package Sub::Uplevel;

use 5.006;

use strict;
use vars qw($VERSION @ISA @EXPORT);
$VERSION = "0.14";

# We have to do this so the CORE::GLOBAL versions override the builtins

require Exporter;
@ISA = qw(Exporter);
@EXPORT = qw(uplevel);

=head1 NAME

Sub::Uplevel - apparently run a function in a higher stack frame


  use Sub::Uplevel;

  sub foo {
      print join " - ", caller;

  sub bar {
      uplevel 1, \&foo;

  #line 11
  bar();    # main - foo.plx - 11


Like Tcl's uplevel() function, but not quite so dangerous.  The idea
is just to fool caller().  All the really naughty bits of Tcl's
uplevel() are avoided.


=over 4

=item B<uplevel>

  uplevel $num_frames, \&func, @args;

Makes the given function think it's being executed $num_frames higher
than the current stack level.  So when they use caller($frames) it
will actually give caller($frames + $num_frames) for them.

C<uplevel(1, \&some_func, @_)> is effectively C<goto &some_func> but
you don't immediately exit the current subroutine.  So while you can't
do this:

    sub wrapper {
        print "Before\n";
        goto &some_func;
        print "After\n";

you can do this:

    sub wrapper {
        print "Before\n";
        my @out = uplevel 1, &some_func;
        print "After\n";
        return @out;


our @Up_Frames; # uplevel stack

sub uplevel {
    my($num_frames, $func, @args) = @_;
    local @Up_Frames = ($num_frames, @Up_Frames );
    return $func->(@args);

sub _setup_CORE_GLOBAL {
    no warnings 'redefine';

    *CORE::GLOBAL::caller = sub(;$) {
        my $height = $_[0] || 0;

        # shortcut if no uplevels have been called
        # always add +1 to CORE::caller to skip this function's caller
        return CORE::caller( $height + 1 ) if ! @Up_Frames;

=begin _private

So it has to work like this:

    Call stack               Actual     uplevel 1
Carp::short_error_loc           0
Carp::shortmess_heavy           1           0
Carp::croak                     2           1
try_croak                       3           2
uplevel                         4            
function_that_called_uplevel    5            
caller_we_want_to_see           6           3
its_caller                      7           4

So when caller(X) winds up below uplevel(), it only has to use  
CORE::caller(X+1) (to skip CORE::GLOBAL::caller).  But when caller(X)
winds up no or above uplevel(), it's CORE::caller(X+1+uplevel+1).

Which means I'm probably going to have to do something nasty like walk
up the call stack on each caller() to see if I'm going to wind up   
before or after Sub::Uplevel::uplevel().

=end _private

=begin _dagolden

I found the description above a bit confusing.  Instead, this is the logic
that I found clearer when CORE::GLOBAL::caller is invoked and we have to
walk up the call stack:

* if searching up to the requested height in the real call stack doesn't find
a call to uplevel, then we can return the result at that height in the
call stack

* if we find a call to uplevel, we need to keep searching upwards beyond the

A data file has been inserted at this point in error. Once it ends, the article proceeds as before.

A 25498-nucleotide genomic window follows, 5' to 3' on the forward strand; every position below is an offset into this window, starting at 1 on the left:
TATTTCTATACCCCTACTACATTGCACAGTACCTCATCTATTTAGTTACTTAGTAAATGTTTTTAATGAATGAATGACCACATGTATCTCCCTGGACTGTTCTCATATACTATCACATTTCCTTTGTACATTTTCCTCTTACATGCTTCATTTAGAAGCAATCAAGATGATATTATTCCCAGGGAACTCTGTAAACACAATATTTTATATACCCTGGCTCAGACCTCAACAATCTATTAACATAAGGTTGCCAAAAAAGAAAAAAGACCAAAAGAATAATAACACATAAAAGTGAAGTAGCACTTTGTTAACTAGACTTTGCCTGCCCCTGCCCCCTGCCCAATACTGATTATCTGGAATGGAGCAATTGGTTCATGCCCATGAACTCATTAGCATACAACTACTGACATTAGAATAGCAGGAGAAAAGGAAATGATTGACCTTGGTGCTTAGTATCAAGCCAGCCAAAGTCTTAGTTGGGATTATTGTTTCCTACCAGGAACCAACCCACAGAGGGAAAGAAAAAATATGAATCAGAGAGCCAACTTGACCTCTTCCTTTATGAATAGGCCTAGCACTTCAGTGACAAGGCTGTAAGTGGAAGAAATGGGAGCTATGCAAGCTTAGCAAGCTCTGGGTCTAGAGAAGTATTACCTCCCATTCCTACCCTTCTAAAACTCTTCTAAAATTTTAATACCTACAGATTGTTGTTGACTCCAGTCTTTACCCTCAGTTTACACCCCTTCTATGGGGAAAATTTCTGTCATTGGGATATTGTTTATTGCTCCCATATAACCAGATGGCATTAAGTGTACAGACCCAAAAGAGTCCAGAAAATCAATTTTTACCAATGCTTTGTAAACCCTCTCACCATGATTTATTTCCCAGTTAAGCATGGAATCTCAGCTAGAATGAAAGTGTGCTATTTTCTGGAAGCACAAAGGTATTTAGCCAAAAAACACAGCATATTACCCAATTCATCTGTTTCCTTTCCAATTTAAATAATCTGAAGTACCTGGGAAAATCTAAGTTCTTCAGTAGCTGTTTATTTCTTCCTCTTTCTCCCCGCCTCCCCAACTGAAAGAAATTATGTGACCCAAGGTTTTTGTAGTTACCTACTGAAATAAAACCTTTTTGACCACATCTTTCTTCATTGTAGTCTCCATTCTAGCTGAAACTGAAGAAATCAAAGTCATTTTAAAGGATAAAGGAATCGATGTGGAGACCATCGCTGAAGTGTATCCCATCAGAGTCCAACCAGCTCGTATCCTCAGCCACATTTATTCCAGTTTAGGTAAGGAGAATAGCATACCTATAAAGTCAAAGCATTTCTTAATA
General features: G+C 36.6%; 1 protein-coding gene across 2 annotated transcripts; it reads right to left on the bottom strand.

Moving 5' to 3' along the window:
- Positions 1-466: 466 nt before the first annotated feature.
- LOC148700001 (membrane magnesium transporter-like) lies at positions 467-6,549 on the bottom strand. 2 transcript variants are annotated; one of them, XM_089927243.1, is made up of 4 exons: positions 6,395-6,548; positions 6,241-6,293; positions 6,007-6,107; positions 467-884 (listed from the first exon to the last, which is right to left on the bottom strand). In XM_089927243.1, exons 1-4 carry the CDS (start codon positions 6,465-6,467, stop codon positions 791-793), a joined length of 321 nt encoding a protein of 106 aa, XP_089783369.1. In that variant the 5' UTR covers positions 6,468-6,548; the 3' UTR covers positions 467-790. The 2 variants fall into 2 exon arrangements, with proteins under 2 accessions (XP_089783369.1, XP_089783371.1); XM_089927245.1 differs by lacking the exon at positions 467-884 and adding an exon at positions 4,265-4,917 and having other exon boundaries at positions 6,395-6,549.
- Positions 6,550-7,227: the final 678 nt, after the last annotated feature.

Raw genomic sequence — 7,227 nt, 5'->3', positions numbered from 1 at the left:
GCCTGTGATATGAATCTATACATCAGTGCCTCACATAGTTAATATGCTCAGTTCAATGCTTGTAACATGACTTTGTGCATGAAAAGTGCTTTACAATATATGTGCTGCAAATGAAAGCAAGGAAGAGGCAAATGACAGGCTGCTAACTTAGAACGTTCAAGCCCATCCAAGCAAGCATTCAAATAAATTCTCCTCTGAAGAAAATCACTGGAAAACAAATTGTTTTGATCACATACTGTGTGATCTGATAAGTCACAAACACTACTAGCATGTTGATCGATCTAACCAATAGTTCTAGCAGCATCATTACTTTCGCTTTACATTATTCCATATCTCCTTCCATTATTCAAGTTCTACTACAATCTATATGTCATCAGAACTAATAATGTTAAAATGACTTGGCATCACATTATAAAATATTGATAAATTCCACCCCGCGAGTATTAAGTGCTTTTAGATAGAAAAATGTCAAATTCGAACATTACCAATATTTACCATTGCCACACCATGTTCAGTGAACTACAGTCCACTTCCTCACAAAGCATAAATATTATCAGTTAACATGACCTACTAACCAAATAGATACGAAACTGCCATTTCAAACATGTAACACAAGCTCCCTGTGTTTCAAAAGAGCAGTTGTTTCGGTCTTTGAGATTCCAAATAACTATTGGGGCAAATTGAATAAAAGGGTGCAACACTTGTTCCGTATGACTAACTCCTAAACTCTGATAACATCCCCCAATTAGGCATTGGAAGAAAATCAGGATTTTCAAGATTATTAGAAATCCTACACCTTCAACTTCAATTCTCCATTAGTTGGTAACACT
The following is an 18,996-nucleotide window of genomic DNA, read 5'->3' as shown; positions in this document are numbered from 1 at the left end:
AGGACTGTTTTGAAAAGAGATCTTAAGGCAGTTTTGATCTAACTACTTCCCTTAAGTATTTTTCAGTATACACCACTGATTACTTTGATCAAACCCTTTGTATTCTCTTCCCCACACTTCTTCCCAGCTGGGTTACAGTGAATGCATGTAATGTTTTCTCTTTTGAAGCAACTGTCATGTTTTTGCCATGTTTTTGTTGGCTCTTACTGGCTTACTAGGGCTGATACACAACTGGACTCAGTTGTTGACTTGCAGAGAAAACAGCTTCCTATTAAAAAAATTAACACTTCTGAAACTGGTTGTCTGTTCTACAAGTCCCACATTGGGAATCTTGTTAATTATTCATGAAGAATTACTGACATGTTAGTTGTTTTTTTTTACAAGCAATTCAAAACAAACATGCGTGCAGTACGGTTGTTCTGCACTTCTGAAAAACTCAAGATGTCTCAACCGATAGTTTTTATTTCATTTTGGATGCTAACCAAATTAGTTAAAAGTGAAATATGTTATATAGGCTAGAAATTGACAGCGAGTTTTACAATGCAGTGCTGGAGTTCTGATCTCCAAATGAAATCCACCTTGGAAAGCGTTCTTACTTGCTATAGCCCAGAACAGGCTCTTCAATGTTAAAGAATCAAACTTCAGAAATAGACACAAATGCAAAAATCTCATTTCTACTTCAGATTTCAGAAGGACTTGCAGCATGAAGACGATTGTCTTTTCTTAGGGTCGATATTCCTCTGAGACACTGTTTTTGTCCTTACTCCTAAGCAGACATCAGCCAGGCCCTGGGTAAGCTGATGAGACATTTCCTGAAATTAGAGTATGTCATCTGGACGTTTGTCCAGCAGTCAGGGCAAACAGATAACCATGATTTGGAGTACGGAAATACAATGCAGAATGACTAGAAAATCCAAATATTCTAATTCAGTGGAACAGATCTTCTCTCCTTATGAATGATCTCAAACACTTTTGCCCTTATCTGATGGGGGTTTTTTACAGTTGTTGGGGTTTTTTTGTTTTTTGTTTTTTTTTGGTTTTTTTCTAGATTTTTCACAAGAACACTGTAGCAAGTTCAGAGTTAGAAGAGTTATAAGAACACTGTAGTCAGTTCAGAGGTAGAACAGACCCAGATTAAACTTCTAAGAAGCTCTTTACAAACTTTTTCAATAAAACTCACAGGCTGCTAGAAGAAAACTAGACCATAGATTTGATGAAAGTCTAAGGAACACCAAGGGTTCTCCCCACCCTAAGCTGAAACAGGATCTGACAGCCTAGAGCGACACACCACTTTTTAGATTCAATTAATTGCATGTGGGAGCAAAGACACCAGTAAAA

requested height at least by the amount of upleveling requested for that
call to uplevel (from the Up_Frames stack set during the uplevel call)

* additionally, we need to hide the uplevel subroutine call, too, so we search
upwards one more level for each call to uplevel

* when we've reached the top of the search, we want to return that frame
in the call stack, i.e. the requested height plus any uplevel adjustments
found during the search

=end _dagolden

        my $saw_uplevel = 0;
        my $adjust = 0;

        # walk up the call stack to fight the right package level to return;
        # look one higher than requested for each call to uplevel found
        # and adjust by the amount found in the Up_Frames stack for that call

        for ( my $up = 0; $up <= $height + $adjust; $up++ ) {
            my @caller = CORE::caller($up + 1); 
            if( defined $caller[0] && $caller[0] eq __PACKAGE__ ) {
                # add one for each uplevel call seen
                # and look into the uplevel stack for the offset
                $adjust += 1 + $Up_Frames[$saw_uplevel];

        my @caller = CORE::caller($height + $adjust + 1);

        if( wantarray ) {
            if( !@_ ) {
                @caller = @caller[0..2];
            return @caller;
        else {
            return $caller[0];
    }; # sub



=head1 EXAMPLE

The main reason I wrote this module is so I could write wrappers
around functions and they wouldn't be aware they've been wrapped.

    use Sub::Uplevel;

    my $original_foo = \&foo;

    *foo = sub {
        my @output = uplevel 1, $original_foo;
        print "foo() returned:  @output";
        return @output;

If this code frightens you B<you should not use this module.>

=head1 BUGS and CAVEATS

Sub::Uplevel must be used as early as possible in your program's

Well, the bad news is uplevel() is about 5 times slower than a normal
function call.  XS implementation anyone?

Blows over any CORE::GLOBAL::caller you might have (and if you do,
you're just sick).

=head1 HISTORY

Those who do not learn from HISTORY are doomed to repeat it.

The lesson here is simple:  Don't sit next to a Tcl programmer at the
dinner table.

=head1 THANKS

Thanks to Brent Welch, Damian Conway and Robin Houston.

=head1 AUTHORS

David A Golden E<lt>dagolden@cpan.orgE<gt> (current maintainer)

Michael G Schwern E<lt>schwern@pobox.comE<gt> (original author)

=head1 LICENSE

Copyright by Michael G Schwern, David A Golden

This program is free software; you can redistribute it and/or modify it
under the same terms as Perl itself.


=head1 SEE ALSO

PadWalker (for the similar idea with lexicals), Hook::LexWrap, 
Tcl's uplevel() at